Things People With An Ostomy Wished You Knew

An Ostomy Is Just Another Part Of A Well-Rounded Person

While it's not the most commonly-used surgery, ostomy surgery is used as a treatment for inflammatory bowel disease (IBD). For people with ulcerative colitis, an ileostomy might be done — either permanent or as a stepping stone to a j-pouch. In Crohn's disease, both colostomy and ileostomy surgery are used when the intestines become too badly damaged. For some, the surgery is life-saving. For others it might be described as life-restoring. Freedom from debilitating symptoms can give a person a new chance at a better quality of life. Even so, ostomy surgery is the target of many misconceptions, some of which are hurtful, and all of which are untrue. Here are the things that people who have an ostomy wish you knew about them.

I Don't Smell

Smell The Roses
You know you don't smell. I know you don't smell. So let's tell THEM that you don't smell. Image ©

Somehow, somewhere, there started the idea that people with ostomies always have an unpleasant odor. That, of course, is just not true. And what's more, there's no basis for it. People who have an ostomy are just as "clean" as anyone else. Today's ostomy appliances are sophisticated, and are designed to contain odor. So rest assured — there's no smell.

I Have Sex

People with an ostomy do it, too. And probably more frequently and better than before they had their ostomy surgery. Image © Gabriella Fabbri

There are many falsehoods surrounding the sex lives of ostomates. Some people may think that once you have an ostomy, no one would want to have sex with you. Others wonder if people (especially men) with ostomies aren't physically capable of having sex. Of course, people who have ostomies date, get married, have sex, and have children too. There are ostomy appliances and lingerie made specifically for people with ostomies. Who do you think is buying those products? Ostomates who have healthy sex lives, that's who.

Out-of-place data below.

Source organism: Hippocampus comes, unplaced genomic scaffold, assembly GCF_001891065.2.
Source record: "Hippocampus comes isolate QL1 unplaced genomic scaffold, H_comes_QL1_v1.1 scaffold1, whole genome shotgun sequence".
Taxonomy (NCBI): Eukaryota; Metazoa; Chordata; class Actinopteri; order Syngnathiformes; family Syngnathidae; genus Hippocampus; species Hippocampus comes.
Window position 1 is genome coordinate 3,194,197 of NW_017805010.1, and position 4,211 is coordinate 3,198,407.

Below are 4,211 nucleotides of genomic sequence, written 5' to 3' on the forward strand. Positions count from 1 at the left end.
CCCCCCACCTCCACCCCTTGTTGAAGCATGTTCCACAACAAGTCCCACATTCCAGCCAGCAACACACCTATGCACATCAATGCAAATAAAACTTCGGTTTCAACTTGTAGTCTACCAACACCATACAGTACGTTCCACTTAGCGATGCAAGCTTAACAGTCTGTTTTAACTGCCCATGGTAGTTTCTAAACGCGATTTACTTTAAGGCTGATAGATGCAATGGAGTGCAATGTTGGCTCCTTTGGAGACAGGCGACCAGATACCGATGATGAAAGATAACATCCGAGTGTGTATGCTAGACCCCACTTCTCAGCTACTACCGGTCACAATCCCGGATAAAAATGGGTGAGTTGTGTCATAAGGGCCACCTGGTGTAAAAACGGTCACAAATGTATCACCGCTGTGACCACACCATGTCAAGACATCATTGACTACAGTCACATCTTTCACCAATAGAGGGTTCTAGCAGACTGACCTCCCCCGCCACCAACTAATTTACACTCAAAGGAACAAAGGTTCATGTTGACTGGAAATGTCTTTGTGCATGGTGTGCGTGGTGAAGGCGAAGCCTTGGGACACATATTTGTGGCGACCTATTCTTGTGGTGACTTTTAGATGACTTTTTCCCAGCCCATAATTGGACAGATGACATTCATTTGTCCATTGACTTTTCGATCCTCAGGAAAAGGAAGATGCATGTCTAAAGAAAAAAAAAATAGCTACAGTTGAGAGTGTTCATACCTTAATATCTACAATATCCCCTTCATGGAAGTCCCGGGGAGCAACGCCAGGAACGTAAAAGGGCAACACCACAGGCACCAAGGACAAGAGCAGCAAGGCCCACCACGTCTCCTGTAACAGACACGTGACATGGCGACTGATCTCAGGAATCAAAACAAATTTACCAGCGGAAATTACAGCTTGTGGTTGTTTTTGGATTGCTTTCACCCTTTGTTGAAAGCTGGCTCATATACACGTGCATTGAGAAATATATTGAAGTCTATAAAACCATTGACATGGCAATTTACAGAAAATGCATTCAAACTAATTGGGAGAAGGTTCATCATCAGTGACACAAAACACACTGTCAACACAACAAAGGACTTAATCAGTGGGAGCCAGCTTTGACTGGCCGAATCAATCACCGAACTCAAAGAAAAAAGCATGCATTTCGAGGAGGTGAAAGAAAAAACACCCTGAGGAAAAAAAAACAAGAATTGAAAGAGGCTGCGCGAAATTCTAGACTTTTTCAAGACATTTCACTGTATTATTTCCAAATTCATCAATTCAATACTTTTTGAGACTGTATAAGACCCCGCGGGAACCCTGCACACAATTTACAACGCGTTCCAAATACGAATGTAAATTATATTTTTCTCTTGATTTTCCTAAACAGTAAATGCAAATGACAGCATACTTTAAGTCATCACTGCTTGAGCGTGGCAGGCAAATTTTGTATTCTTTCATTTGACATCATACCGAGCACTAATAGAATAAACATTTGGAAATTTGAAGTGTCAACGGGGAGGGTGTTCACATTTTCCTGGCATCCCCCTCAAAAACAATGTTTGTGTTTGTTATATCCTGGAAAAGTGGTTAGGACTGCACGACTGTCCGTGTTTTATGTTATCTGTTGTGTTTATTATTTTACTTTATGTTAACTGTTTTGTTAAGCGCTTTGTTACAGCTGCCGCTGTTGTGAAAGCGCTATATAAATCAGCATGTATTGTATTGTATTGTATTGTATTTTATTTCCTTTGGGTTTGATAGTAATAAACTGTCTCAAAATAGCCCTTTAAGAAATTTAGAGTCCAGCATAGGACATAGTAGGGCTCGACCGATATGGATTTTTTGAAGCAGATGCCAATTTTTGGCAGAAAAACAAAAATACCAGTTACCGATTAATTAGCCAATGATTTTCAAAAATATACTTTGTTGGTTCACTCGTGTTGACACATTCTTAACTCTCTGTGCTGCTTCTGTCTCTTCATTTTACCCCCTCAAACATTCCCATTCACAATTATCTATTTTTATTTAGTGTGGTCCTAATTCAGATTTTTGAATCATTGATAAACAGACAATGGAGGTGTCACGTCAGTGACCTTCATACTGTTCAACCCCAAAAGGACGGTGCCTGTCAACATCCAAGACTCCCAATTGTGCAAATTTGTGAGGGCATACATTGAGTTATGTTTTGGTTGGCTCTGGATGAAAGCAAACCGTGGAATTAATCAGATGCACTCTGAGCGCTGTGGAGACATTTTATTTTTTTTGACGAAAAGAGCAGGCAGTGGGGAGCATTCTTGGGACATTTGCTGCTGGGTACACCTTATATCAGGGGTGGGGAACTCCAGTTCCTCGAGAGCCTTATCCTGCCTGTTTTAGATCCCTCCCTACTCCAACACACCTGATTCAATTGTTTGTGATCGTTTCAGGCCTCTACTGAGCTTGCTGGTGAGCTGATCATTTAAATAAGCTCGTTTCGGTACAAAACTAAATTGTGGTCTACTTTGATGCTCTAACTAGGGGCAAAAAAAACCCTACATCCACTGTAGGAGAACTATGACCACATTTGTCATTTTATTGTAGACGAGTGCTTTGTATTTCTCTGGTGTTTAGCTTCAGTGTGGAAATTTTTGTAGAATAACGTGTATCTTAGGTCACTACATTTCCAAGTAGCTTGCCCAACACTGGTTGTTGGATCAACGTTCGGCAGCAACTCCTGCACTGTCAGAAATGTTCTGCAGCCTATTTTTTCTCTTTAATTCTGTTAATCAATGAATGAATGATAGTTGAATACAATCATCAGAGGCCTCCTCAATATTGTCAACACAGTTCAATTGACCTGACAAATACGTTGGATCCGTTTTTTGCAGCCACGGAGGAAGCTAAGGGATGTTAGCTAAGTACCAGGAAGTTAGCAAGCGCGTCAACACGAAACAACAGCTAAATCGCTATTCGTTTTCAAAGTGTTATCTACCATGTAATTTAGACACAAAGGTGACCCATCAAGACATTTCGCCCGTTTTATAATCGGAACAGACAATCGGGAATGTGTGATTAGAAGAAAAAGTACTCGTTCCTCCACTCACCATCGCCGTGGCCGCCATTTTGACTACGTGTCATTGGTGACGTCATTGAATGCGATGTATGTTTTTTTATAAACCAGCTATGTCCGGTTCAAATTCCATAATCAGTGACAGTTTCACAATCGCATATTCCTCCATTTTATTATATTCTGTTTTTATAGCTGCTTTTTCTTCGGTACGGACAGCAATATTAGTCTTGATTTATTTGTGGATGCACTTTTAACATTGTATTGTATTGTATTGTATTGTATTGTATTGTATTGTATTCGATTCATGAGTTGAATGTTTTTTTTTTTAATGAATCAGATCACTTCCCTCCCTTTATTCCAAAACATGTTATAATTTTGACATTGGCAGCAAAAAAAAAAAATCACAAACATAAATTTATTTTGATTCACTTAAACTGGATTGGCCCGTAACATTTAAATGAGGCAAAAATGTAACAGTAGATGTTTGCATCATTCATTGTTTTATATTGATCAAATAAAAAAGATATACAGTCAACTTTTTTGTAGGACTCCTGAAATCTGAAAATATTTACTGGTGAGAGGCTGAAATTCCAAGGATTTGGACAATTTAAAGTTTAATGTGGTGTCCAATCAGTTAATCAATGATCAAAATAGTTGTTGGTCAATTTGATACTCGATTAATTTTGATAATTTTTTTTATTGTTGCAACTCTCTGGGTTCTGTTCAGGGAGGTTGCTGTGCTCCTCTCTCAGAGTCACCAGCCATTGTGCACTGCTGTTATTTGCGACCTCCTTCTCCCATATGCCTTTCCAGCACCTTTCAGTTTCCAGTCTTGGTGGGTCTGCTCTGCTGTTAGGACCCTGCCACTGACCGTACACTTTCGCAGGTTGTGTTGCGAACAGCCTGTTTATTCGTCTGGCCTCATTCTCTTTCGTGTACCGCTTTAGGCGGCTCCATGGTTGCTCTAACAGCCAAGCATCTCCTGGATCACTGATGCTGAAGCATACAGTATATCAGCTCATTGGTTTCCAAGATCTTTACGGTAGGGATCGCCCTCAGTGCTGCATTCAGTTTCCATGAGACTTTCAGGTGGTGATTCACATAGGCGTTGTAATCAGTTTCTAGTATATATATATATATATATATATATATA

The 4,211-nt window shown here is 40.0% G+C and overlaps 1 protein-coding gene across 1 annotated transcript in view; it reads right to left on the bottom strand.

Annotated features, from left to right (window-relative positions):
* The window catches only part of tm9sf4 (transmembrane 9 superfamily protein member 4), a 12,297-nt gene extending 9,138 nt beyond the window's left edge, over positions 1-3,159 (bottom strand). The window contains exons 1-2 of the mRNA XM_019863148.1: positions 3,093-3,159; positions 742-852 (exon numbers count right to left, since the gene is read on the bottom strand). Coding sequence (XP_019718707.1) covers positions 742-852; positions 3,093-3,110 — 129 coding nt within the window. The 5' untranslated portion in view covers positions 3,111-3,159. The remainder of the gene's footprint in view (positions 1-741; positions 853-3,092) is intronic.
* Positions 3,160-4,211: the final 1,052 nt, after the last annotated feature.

I Wear What I Want

Clothes Shopping
You wear the clothes you want to wear -- no need for layers and layers to disguise the appliance!. Image © Robert Linder

If you think that having an ostomy means a limited wardrobe — think again. There's no reason that people who have ostomies can't wear anything they want. Dresses, swimwear, skinny jeans — a person who has an ostomy can wear whatever clothes they are most comfortable in. And nobody will see the ostomy appliance unless the ostomate wants to show it.

An Ostomy Gave Me My Life (Back)

Life prior to an ostomy may have been filled with pain and trips to the bathroom. Image © sanja genera

A person who has an ostomy has one because of an illness. There are several reasons ostomy surgery might be done, but it is always done to improve or save a life. Some people may be uncomfortable thinking or talking about an ostomy, but ostomates know their lives are improved (or saved) after having surgery.

I Don't Care What You Think

Bored Girl
People who have ostomies have really been through the wringer. Why should you care what people think of you?. Image © Christie Merrill

Illness and then surgery, perhaps at a young age, have made indelible marks on people who have an ostomy. They have already faced difficult choices and an uncertain future. Your opinion of them is not likely to be high on their list of worries. So, go ahead and get over it -- ostomates already have.

You Might Not Know Who I Am

Woman Wearing Mask
99.9% of people won't ever know that you have an ostomy. Image © Millie Joe

You might know it if your best friend had an ostomy, but how about your co-worker? Your child's teacher? Your hairdresser or your dentist? There's no way to know unless someone tells you. So don't assume everyone you meet is not an ostomate — chances are you know an ostomate already and are just unaware of it.

Ostomates -- They're Just Like Us!

People who have an ostomy aren't looking for special treatment or considerations. However, they deserve just as much respect as the next person. They may not be jumping for joy about their ostomy every day of their lives, but they are out there, living interesting lives and contributing to their communities and their culture.